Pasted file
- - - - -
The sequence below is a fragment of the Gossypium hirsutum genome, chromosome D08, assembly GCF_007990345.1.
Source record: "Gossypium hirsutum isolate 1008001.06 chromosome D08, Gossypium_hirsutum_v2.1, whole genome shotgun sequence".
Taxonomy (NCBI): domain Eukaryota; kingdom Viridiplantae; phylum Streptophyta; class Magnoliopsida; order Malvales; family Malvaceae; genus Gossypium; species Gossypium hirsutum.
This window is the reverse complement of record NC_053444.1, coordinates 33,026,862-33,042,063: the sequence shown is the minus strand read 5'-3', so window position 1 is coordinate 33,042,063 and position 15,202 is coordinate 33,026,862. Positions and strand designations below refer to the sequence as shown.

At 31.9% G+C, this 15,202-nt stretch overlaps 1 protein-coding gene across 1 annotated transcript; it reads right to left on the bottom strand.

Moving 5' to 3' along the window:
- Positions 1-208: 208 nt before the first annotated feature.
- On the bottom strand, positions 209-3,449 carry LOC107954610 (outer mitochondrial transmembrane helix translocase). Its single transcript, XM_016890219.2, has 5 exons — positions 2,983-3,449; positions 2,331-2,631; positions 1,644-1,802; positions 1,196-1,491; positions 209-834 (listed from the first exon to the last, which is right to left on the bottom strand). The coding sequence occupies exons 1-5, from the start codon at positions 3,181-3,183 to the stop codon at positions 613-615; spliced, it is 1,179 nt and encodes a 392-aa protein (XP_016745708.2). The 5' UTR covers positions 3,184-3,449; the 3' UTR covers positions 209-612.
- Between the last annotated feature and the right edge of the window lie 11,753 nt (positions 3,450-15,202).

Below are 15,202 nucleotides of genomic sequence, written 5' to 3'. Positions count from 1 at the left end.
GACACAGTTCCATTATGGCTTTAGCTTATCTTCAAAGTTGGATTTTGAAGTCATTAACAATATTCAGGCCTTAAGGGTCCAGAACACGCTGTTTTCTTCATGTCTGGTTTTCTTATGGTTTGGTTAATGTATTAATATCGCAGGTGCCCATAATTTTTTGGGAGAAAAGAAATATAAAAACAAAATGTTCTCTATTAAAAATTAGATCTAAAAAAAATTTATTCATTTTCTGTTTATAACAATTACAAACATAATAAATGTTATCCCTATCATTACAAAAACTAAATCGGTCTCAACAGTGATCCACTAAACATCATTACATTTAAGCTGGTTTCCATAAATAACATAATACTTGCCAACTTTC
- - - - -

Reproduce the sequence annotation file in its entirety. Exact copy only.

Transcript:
The sequence below is a fragment of the Gossypium hirsutum genome, chromosome D08, assembly GCF_007990345.1.
Source record: "Gossypium hirsutum isolate 1008001.06 chromosome D08, Gossypium_hirsutum_v2.1, whole genome shotgun sequence".
Taxonomy (NCBI): domain Eukaryota; kingdom Viridiplantae; phylum Streptophyta; class Magnoliopsida; order Malvales; family Malvaceae; genus Gossypium; species Gossypium hirsutum.
This window is the reverse complement of record NC_053444.1, coordinates 33,026,862-33,042,063: the sequence shown is the minus strand read 5'-3', so window position 1 is coordinate 33,042,063 and position 15,202 is coordinate 33,026,862. Positions and strand designations below refer to the sequence as shown.

At 31.9% G+C, this 15,202-nt stretch overlaps 1 protein-coding gene across 1 annotated transcript; it reads right to left on the bottom strand.

Moving 5' to 3' along the window:
- Positions 1-208: 208 nt before the first annotated feature.
- On the bottom strand, positions 209-3,449 carry LOC107954610 (outer mitochondrial transmembrane helix translocase). Its single transcript, XM_016890219.2, has 5 exons — positions 2,983-3,449; positions 2,331-2,631; positions 1,644-1,802; positions 1,196-1,491; positions 209-834 (listed from the first exon to the last, which is right to left on the bottom strand). The coding sequence occupies exons 1-5, from the start codon at positions 3,181-3,183 to the stop codon at positions 613-615; spliced, it is 1,179 nt and encodes a 392-aa protein (XP_016745708.2). The 5' UTR covers positions 3,184-3,449; the 3' UTR covers positions 209-612.
- Between the last annotated feature and the right edge of the window lie 11,753 nt (positions 3,450-15,202).

Below are 15,202 nucleotides of genomic sequence, written 5' to 3'. Positions count from 1 at the left end.
GACACAGTTCCATTATGGCTTTAGCTTATCTTCAAAGTTGGATTTTGAAGTCATTAACAATATTCAGGCCTTAAGGGTCCAGAACACGCTGTTTTCTTCATGTCTGGTTTTCTTATGGTTTGGTTAATGTATTAATATCGCAGGTGCCCATAATTTTTTGGGAGAAAAGAAATATAAAAACAAAATGTTCTCTATTAAAAATTAGATCTAAAAAAAATTTATTCATTTTCTGTTTATAACAATTACAAACATAATAAATGTTATCCCTATCATTACAAAAACTAAATCGGTCTCAACAGTGATCCACTAAACATCATTACATTTAAGCTGGTTTCCATAAATAACATAATACTTGCCAACTTTC